WASHINGTON -- A United Nations report released Monday confirmed that poison gas was used against Syrian civilians in a deadly attack last month that U.N. Secretary-General Ban Ki-moon called the most significant use of chemical weapons against civilians since Saddam Hussein gassed thousands of villagers in 1988.
Ban said U.N. inspectors had found “overwhelming and indisputable” evidence that surface-to-surface rockets carrying the banned nerve agent sarin were fired into the Ghouta suburb of Damascus on Aug. 21, according to the report presented to the U.N. Security Council. Assigning culpability for the attack wasn’t part of the team’s mandate, but experts say the findings point to Syrian President Bashar Assad’s forces based on the munitions used and the sophistication and range of the delivery system.
“Any way you cut it, this has been a bad day for Bashar Assad,” said Brian Finlay, a chemical weapons specialist who’s the managing director of the Stimson Center, a Washington-based global security research center. “The report suggests he either A, ordered chemical weapons use, or B, lost control of his military and they used it.”
In New York, Ban refused to speculate on blame, but he called the attack a war crime and vowed that the perpetrators would be held accountable. He added that issues of responsibility would be discussed at the Security Council, where talks are underway over potential consequences should Assad fail to comply with a U.S.-Russian plan to seize Syrian chemical stockpiles.
“We may all have our own thoughts on this, but I will simply say that this was a grave crime and those responsible must be brought to justice as soon as possible,” Ban said.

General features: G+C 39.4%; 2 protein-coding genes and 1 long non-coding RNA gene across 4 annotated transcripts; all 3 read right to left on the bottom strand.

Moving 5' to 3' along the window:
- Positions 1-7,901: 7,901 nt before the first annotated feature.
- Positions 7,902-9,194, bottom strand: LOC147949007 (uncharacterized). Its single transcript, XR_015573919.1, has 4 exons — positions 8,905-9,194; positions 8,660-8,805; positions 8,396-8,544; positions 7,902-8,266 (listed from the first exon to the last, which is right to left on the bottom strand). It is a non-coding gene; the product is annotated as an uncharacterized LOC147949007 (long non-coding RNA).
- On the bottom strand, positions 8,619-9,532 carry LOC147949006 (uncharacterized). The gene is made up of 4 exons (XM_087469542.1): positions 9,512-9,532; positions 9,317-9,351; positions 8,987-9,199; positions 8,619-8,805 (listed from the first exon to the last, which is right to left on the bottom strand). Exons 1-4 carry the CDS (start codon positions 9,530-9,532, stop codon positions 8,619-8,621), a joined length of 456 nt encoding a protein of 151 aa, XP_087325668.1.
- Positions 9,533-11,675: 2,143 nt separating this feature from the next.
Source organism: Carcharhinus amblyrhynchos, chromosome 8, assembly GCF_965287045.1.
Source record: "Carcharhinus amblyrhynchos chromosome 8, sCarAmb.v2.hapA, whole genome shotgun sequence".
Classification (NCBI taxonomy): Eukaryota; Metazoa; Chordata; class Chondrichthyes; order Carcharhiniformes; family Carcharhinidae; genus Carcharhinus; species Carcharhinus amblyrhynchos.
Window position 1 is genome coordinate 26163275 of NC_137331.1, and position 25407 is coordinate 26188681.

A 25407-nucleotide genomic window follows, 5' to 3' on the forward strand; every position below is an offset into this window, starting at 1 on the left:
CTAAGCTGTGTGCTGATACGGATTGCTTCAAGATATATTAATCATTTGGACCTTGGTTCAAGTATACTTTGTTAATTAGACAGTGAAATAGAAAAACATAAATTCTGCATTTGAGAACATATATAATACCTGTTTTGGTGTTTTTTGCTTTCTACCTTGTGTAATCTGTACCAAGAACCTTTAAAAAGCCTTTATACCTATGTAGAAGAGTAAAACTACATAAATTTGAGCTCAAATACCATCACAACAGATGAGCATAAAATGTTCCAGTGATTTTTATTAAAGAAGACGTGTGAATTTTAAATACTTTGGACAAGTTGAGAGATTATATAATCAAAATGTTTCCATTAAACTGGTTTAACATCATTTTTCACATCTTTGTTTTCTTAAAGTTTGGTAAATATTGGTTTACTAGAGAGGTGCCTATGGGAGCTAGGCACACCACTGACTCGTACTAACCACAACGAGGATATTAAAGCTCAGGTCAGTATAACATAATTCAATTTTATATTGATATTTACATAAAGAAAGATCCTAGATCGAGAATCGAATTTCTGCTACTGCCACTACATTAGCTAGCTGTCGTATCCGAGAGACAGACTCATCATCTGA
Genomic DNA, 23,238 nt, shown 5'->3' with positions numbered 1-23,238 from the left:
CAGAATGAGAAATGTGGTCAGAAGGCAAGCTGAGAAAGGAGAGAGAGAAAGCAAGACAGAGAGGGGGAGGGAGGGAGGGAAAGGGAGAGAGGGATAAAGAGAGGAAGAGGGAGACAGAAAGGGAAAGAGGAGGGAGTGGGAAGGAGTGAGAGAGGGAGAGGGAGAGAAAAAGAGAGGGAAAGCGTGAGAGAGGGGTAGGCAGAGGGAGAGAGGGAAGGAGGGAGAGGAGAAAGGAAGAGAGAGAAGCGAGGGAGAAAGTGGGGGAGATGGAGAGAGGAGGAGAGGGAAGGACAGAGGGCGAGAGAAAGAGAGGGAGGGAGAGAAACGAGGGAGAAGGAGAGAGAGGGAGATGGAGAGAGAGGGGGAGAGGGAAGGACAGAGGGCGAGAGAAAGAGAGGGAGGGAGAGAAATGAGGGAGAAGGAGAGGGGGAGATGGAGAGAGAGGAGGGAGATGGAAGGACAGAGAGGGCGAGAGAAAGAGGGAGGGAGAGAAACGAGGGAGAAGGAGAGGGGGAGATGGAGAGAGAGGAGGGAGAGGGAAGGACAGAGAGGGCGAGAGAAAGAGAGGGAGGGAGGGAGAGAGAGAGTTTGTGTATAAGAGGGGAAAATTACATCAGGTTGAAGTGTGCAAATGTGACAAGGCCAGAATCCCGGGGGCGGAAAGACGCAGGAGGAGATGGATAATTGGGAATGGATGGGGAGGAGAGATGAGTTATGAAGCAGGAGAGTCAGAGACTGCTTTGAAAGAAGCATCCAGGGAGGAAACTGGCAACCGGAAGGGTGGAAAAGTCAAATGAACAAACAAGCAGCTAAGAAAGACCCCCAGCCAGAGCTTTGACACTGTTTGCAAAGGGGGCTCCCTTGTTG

The report, considered the most thorough and neutral to date in the Syrian chemical weapons controversy, concludes that chemical weapons were used “on a relatively large scale” in the civil war that’s raged for more than two years. The Ghouta attack was particularly deadly, the report said, because it took place very early in the morning, when low temperatures helped the gas seep into basements where families had taken shelter.
Just getting to the impact sites was a feat for the inspectors, who relied on assurances from both the regime and rebel fighters for safe passage but still came under fire and received “repeated threats of harm.” With only hours to conduct their work, team members interviewed more than 50 survivors, medical personnel and first responders, according to the U.N. They assessed victims’ symptoms and collected hair, urine and blood samples.
The survivors’ accounts make for what Ban called “chilling reading,” with descriptions of common symptoms suffered immediately after the shelling that morning: shortness of breath, runny noses, blurred vision, vomiting, weakness and eventual loss of consciousness. The report said people who first went to the scene to help the victims observed “a large number of individuals lying on the ground,” dead or unconscious, and then began suffering their own symptoms.
“Several of these ‘first responders’ also became ill, with one describing the onset of blurred vision, generalized weakness, shaking, a sensation of impending doom, followed by fainting,” according to the report.